With long incumbencies, said Professor Zimring of the University of California, Berkeley, “innovation is very difficult, and new blood may need new veins and organizational arteries.”

David W. Chen contributed reporting.


Direct Link:

Jan 222012

Scientists to Pause Research on Deadly Strain of Bird Flu

The New York Times
January 20, 2012


The scientists who altered a deadly flu virus to make it more contagious have agreed to suspend their research for 60 days to give other international experts time to discuss the work and determine how it can proceed without putting the world at risk of a potentially catastrophic pandemic.


The small black bodies are H5N1 viruses produced by an infected human cell, at left. H5N1 is a contagious strain of bird flu.  Photo: Ron Fouchier



Ron Fouchier, of the Netherlands research team.
Photo: Dirk-Jan Visser for The New York Times

Suspensions of biomedical research are almost unheard of; the only other one in the United States was a moratorium from 1974 to 1976 on some types of recombinant DNA research, because of safety concerns.

A letter explaining the flu decision is being published in two scientific journals, Science and Nature, which also plan to publish reports on the research, but in a redacted form, omitting details that would let other researchers copy the experiments. The letter is signed by the scientists who produced the new, more contagious form of the flu virus, as well as by more than 30 other leading flu researchers.

“We recognize that we and the rest of the scientific community need to clearly explain the benefits of this important research and the measures taken to minimize its possible risks,” the letter states. At an international meeting next month in Geneva, participants selected by the World Health Organization will consider what to do next. Dr. Anthony Fauci, head of the National Institute of Allergy and Infectious Diseases, said the gathering would “address some of these difficult issues on an international scale instead of something restricted to the United States government.”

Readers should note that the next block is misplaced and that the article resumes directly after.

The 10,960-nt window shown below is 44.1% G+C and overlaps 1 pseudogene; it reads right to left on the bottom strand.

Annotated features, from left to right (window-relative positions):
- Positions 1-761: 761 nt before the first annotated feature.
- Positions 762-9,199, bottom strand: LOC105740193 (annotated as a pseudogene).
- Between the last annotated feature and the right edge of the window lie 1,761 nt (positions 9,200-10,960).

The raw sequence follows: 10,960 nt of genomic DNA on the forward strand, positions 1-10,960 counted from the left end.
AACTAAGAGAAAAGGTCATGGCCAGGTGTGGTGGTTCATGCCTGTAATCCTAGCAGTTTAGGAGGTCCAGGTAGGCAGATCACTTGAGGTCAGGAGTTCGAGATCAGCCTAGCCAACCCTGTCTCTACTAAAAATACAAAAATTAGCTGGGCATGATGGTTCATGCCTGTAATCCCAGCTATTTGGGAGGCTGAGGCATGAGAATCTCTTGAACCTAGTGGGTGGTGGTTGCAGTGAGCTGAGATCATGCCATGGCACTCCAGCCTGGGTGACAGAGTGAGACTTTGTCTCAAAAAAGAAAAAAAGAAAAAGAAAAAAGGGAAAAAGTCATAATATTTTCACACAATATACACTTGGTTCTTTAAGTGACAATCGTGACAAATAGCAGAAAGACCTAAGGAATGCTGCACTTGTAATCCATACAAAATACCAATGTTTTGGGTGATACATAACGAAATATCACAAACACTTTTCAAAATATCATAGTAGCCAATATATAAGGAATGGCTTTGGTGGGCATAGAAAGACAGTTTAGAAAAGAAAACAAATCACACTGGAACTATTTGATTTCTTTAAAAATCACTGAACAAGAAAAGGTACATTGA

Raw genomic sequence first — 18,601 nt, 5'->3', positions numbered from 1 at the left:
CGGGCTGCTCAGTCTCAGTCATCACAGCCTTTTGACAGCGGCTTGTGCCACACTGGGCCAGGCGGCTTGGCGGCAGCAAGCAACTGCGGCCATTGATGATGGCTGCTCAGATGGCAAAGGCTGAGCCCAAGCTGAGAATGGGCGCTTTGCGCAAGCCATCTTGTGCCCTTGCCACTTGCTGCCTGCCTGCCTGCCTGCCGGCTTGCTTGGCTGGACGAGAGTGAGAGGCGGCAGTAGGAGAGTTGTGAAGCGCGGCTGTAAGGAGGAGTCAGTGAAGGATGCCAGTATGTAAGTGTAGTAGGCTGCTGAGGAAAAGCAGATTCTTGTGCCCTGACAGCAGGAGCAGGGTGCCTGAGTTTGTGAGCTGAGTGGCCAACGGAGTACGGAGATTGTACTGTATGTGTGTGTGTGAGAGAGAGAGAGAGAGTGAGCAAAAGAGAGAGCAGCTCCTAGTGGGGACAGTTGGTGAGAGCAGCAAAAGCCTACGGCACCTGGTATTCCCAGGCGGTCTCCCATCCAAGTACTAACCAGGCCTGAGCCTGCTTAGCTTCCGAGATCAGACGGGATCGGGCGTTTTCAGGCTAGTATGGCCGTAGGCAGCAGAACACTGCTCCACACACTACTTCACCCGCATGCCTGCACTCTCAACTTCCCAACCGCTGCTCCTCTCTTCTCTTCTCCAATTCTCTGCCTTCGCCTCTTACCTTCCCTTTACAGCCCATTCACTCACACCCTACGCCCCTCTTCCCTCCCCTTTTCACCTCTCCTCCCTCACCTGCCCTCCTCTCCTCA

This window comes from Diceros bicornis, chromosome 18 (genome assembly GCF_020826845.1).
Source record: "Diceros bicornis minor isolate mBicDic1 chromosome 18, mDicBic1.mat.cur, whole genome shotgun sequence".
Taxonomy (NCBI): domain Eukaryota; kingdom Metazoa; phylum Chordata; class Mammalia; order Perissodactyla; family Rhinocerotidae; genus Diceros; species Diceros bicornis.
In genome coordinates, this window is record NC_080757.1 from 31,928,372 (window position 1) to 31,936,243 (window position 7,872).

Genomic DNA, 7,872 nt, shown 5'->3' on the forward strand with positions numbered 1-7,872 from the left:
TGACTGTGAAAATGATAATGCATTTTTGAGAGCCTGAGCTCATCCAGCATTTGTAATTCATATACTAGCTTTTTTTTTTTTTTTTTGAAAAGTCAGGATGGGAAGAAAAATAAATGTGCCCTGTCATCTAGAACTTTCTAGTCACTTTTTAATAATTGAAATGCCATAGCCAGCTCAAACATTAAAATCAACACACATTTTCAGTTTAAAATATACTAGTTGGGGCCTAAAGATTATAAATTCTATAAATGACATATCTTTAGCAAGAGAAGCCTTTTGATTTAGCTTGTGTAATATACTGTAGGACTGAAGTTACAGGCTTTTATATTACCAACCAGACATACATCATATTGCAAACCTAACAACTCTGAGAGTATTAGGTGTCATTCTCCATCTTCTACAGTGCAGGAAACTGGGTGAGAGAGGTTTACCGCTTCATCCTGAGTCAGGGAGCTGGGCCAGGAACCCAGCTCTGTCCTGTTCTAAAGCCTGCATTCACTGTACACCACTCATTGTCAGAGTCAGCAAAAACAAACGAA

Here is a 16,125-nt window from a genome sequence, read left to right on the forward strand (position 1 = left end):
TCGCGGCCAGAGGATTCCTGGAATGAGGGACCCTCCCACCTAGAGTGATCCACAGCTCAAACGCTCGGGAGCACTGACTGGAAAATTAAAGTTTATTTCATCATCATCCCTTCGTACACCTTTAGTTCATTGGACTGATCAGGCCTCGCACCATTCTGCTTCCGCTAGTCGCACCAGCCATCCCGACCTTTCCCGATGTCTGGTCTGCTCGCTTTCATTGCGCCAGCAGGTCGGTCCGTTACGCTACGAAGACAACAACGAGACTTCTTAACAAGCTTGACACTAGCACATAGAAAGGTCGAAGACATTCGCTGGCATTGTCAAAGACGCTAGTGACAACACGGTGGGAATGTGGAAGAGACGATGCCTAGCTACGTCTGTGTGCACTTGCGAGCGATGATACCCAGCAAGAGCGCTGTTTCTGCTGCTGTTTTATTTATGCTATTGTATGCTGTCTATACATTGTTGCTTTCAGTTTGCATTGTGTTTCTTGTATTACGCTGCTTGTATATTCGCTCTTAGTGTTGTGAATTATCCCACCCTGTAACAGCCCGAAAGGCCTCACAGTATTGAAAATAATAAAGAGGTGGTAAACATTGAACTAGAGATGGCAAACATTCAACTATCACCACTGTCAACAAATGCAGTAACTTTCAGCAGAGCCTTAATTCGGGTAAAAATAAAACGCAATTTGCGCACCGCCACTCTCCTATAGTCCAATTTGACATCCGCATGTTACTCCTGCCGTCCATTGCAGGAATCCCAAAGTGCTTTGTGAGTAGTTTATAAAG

The scientists say their work has important public health benefits, but they acknowledge that it has sparked intense public fears that the deadly virus could accidentally leak out of a laboratory, or be stolen by terrorists, and result in a devastating pandemic. A national biosecurity panel in the United States has already taken the unusual step of asking the scientists to keep part of their data secret to prevent others from reproducing their work.

Scientists are split regarding the research, with some praising it as important and urging that it be published, and others saying the experiments are so dangerous that they should never have been done.

The experiments involve a type of bird flu virus known as H5N1, which rarely infects people but is highly deadly when it does. The work, paid for by the National Institutes of Health, was done by two separate research teams, at Erasmus Medical Center in Rotterdam, the Netherlands, and at the University of Wisconsin, Madison.

Ron Fouchier, a virologist who conducted the research at Erasmus Medical Center, explained why he and his colleagues decided to pause the research. “It is unfortunate that we need to take this step to help stop the controversy in the United States,” he said. “I think if this were communicated better in the United States it might not have been needed to do this. In the Netherlands we have been very proactive in communicating to the press, politicians and public, and here we do not have such a heated debate.”